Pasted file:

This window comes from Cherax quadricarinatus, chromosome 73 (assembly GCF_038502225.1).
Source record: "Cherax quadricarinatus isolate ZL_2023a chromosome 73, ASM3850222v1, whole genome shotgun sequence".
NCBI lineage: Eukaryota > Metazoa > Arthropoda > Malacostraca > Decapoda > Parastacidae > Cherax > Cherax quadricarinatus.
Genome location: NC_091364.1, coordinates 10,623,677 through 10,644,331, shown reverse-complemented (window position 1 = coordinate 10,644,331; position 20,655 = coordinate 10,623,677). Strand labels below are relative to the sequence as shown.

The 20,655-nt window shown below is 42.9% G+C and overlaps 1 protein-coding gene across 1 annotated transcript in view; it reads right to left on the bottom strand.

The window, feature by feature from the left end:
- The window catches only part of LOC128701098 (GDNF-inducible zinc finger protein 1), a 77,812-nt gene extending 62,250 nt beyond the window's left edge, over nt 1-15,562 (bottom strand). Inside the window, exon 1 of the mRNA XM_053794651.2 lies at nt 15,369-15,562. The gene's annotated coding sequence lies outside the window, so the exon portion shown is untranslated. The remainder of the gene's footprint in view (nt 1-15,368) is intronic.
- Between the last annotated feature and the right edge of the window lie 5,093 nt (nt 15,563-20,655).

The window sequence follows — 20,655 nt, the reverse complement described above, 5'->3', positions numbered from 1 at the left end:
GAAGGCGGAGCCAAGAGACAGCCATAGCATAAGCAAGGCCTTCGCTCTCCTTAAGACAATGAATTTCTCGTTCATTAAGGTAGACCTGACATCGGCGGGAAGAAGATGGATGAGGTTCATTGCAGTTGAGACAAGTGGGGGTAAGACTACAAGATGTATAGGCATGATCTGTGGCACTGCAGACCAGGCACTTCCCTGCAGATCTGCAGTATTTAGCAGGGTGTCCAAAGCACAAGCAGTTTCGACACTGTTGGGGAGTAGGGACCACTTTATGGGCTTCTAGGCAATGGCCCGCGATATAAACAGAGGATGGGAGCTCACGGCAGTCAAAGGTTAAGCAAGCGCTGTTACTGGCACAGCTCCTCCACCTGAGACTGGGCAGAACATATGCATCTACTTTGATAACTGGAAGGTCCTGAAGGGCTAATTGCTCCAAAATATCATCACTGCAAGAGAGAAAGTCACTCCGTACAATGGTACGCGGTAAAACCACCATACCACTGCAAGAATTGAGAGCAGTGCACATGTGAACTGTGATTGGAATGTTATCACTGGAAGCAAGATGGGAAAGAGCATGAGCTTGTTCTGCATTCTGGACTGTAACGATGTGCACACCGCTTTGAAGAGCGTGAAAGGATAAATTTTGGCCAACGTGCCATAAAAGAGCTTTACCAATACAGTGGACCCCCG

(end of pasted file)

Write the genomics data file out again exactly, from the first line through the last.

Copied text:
This window comes from Cherax quadricarinatus, chromosome 73 (assembly GCF_038502225.1).
Source record: "Cherax quadricarinatus isolate ZL_2023a chromosome 73, ASM3850222v1, whole genome shotgun sequence".
NCBI lineage: Eukaryota > Metazoa > Arthropoda > Malacostraca > Decapoda > Parastacidae > Cherax > Cherax quadricarinatus.
Genome location: NC_091364.1, coordinates 10,623,677 through 10,644,331, shown reverse-complemented (window position 1 = coordinate 10,644,331; position 20,655 = coordinate 10,623,677). Strand labels below are relative to the sequence as shown.

The 20,655-nt window shown below is 42.9% G+C and overlaps 1 protein-coding gene across 1 annotated transcript in view; it reads right to left on the bottom strand.

The window, feature by feature from the left end:
- The window catches only part of LOC128701098 (GDNF-inducible zinc finger protein 1), a 77,812-nt gene extending 62,250 nt beyond the window's left edge, over nt 1-15,562 (bottom strand). Inside the window, exon 1 of the mRNA XM_053794651.2 lies at nt 15,369-15,562. The gene's annotated coding sequence lies outside the window, so the exon portion shown is untranslated. The remainder of the gene's footprint in view (nt 1-15,368) is intronic.
- Between the last annotated feature and the right edge of the window lie 5,093 nt (nt 15,563-20,655).

The window sequence follows — 20,655 nt, the reverse complement described above, 5'->3', positions numbered from 1 at the left end:
GAAGGCGGAGCCAAGAGACAGCCATAGCATAAGCAAGGCCTTCGCTCTCCTTAAGACAATGAATTTCTCGTTCATTAAGGTAGACCTGACATCGGCGGGAAGAAGATGGATGAGGTTCATTGCAGTTGAGACAAGTGGGGGTAAGACTACAAGATGTATAGGCATGATCTGTGGCACTGCAGACCAGGCACTTCCCTGCAGATCTGCAGTATTTAGCAGGGTGTCCAAAGCACAAGCAGTTTCGACACTGTTGGGGAGTAGGGACCACTTTATGGGCTTCTAGGCAATGGCCCGCGATATAAACAGAGGATGGGAGCTCACGGCAGTCAAAGGTTAAGCAAGCGCTGTTACTGGCACAGCTCCTCCACCTGAGACTGGGCAGAACATATGCATCTACTTTGATAACTGGAAGGTCCTGAAGGGCTAATTGCTCCAAAATATCATCACTGCAAGAGAGAAAGTCACTCCGTACAATGGTACGCGGTAAAACCACCATACCACTGCAAGAATTGAGAGCAGTGCACATGTGAACTGTGATTGGAATGTTATCACTGGAAGCAAGATGGGAAAGAGCATGAGCTTGTTCTGCATTCTGGACTGTAACGATGTGCACACCGCTTTGAAGAGCGTGAAAGGATAAATTTTGGCCAACGTGCCATAAAAGAGCTTTACCAATACAGTGGACCCCCG